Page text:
HPV Vaccines Work, So Why Aren't Doctors Recommending Them?

Arthur L. Caplan, PhD


July 27, 2016

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Hi. I'm Art Caplan from the Division of Medical Ethics at the NYU Langone Medical Center. We have a problem in this country. There is a very successful preventive intervention that just isn't getting used. It's the vaccine for human papillomavirus (HPV), the virus that is responsible for, among other cancers, cervical cancer. The vaccine has been around for a while. Two companies make the vaccine. I think Merck's vaccine has been around for at least 10 years, and GlaxoSmithKline's has been around for maybe 7 years. The vaccines are very safe, they're very effective, and almost no American women use them, much less American men.

So what's going on? What's the problem? Apparently, pediatricians do not raise the subject of getting the HPV vaccine with their patients. There could be many reasons for this. They see people who don't get cervical cancer or penile cancer or oral cancer. They're too young. It may be that there's some awkwardness in talking about sexuality, since the primary route of transmission for HPV is through sexual contact. Maybe they're nervous about talking about it with the parents of younger patients. But, inexcusably, we still have a couple of thousand people who die every year from cervical cancer; 10,000 or more cases of invasive cervical cancer, which requires major surgery; and an untold number of abnormal cells appearing on tests that have to be retaken because of precancerous states. Many of these cases could have been prevented if vaccination had been offered to both women and men. Men can get some rare forms of cancer and they are carriers [of the virus].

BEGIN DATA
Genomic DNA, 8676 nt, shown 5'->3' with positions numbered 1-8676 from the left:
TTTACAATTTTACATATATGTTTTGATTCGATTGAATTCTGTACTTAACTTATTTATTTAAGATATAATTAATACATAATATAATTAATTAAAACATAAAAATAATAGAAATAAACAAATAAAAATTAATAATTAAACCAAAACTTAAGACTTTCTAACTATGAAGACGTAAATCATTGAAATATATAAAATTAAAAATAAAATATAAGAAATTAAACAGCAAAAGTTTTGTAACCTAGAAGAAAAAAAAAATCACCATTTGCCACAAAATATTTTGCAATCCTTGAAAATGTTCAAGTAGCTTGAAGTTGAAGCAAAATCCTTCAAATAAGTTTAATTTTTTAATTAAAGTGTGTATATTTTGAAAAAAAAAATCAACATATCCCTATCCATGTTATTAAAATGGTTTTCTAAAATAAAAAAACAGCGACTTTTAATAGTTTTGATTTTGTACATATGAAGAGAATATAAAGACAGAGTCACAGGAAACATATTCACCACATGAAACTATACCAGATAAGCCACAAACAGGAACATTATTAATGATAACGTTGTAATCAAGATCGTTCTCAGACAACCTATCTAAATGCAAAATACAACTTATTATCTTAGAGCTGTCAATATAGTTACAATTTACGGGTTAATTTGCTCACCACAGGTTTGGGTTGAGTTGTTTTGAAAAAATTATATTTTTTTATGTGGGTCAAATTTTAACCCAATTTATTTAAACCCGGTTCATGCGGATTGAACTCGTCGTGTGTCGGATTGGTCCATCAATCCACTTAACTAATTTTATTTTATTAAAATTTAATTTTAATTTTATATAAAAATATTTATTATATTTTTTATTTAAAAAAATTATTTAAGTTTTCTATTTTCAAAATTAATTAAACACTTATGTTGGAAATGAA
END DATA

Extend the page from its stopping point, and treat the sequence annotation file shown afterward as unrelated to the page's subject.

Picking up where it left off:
Finally, the oncology and ob/gyn communities are being called upon to get on the HPV vaccination bandwagon. I think it's a strategy that we ought to pursue. It's tough to talk about a sexually transmitted disease; it's awkward to do so. It's also hard to talk about a disease that may not happen for many years to come, but it's simply unethical to allow cases of preventable disease to go on and not bring up the fact that this is a cancer-preventing vaccine. If sex is not the way into the subject, then cancer surely ought to be. I think it's a good thing that other specialties are getting involved. They are going to have to train themselves, because they often don't give vaccinations. Having more voices than just relying on doctors who see the youngest patients may help us get past what is almost a moral scandal—with preventable cancers and surgeries just going on and on—because we're not talking enough and firmly recommending the HPV vaccine.

I'm Art Caplan at the NYU Division of Medical Ethics. Thanks for watching.


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